W.Va. lottery winner, dairy HP Hood recognized at luncheon
By Kim Walter
WINCHESTER -- The George Washington Hotel was filled with laughter, tears and Powerball tickets Thursday afternoon as the Tri-State Chapter of the Association of Fundraising Professionals held its annual National Philanthropy Day luncheon.
Every year, the organization recognizes a corporate and an individual philanthropist of the year, and staying true to the award, the individual winner, Randy Smith, passed out Powerball tickets to the roughly 40 people in attendance.
"Now, my initials are on the back, so if you win, I'll be your partner," he said, joking. However, Smith added that if someone did win, he would be a good resource for advice on what to do with the funds and how to go about the winnings from a legal standpoint.
Smith, a 2010 West Virginia lottery winner and Martinsburg W.Va. resident, has donated funds and property to a variety of organizations since winning more than $70 million.
In total, the former magistrate and sheriff of Berkeley County, W.Va. has given away around $9 million to help local nonprofits. Among the list of organizations having benefited from his donations are Martinsburg/Berkeley County Parks and Recreation, the county's sheriff's department and Hospice of the Panhandle.
"This does not match up with the history of lottery winners," said Bradley Snowden, NPD chair, as he introduced Smith. "For everything he's done ... I want to thank Randy."
Maria Lorenson nominated Smith for the award and also spoke to the reasoning that went into him being nominated and ultimately chosen as the winner.
"Randy is a hero of the nonprofit community. He not only gives of his money, but also of himself," she said. "When Randy Smith won the lottery, the community won, too."
Smith described winning the lottery as "divine intervention" and told the audience that had he not won the money on the Sunday he did, he would have put his home into foreclosure that Monday.
"The calls and 'thank-yous' can be overwhelming at times, but of course it's worth it," he said, talking about hearing from those who have directly benefited from his giving. "I'm just trying to get the biggest bang for my buck, and I can do that by helping as many people as possible."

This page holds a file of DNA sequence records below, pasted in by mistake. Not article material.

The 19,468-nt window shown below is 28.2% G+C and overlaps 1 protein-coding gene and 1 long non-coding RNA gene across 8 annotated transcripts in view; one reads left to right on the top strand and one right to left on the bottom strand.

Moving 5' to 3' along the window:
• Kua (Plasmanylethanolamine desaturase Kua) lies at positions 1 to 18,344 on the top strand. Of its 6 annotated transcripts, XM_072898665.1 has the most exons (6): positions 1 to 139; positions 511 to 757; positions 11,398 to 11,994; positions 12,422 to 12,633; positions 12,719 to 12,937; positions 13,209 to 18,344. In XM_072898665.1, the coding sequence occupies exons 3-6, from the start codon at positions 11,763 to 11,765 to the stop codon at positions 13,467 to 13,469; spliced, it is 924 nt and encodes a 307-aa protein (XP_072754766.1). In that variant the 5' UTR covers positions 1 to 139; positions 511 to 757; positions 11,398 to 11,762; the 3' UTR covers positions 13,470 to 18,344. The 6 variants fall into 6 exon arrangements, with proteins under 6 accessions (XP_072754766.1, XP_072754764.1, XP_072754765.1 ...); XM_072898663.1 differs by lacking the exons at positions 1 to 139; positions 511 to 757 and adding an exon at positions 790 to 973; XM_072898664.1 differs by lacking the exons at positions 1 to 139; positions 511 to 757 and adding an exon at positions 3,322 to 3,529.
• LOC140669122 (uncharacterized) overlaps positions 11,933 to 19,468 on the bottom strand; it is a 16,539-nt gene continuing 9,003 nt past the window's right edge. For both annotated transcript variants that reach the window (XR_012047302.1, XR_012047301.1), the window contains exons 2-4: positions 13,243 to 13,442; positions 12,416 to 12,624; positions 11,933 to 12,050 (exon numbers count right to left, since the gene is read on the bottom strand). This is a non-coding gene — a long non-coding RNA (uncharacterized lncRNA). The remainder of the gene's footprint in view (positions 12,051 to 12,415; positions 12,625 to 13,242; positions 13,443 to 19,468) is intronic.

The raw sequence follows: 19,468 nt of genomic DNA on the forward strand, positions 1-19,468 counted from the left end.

While Smith spoke, several attendees wiped tears away, touched by his continuous generosity. Following his final words, the crowd cheered and rose from their seats.
Also recognized was the corporate philanthropist of the year, Winchester-based dairy operator HP Hood, LLC. The company supports a number of local organizations, including Blue Ridge Hospice, Relay for Life, Boy Scouts, Frederick County Parks and Recreation and Camp Super Kids.
"This company is a shining example for all other businesses in the area," said Snowden.
Bill White, the company's environmental health and safety manager, accepted the award.
"You know, we've got 425 employees in this community, so giving back is very important to us," he said.
The company wasn't even aware that it had been nominated for the award, Smith said, so to find out they had won was "a pleasant surprise."
"I am very proud to work for a company whose name and logo is associated with giving back, and just being a great place to work," he said. "It lets the community know that businesses do care, and we want to help as much as we can."
Contact staff writer Kim Walter at 540-465-5137 ext. 191, or email@example.com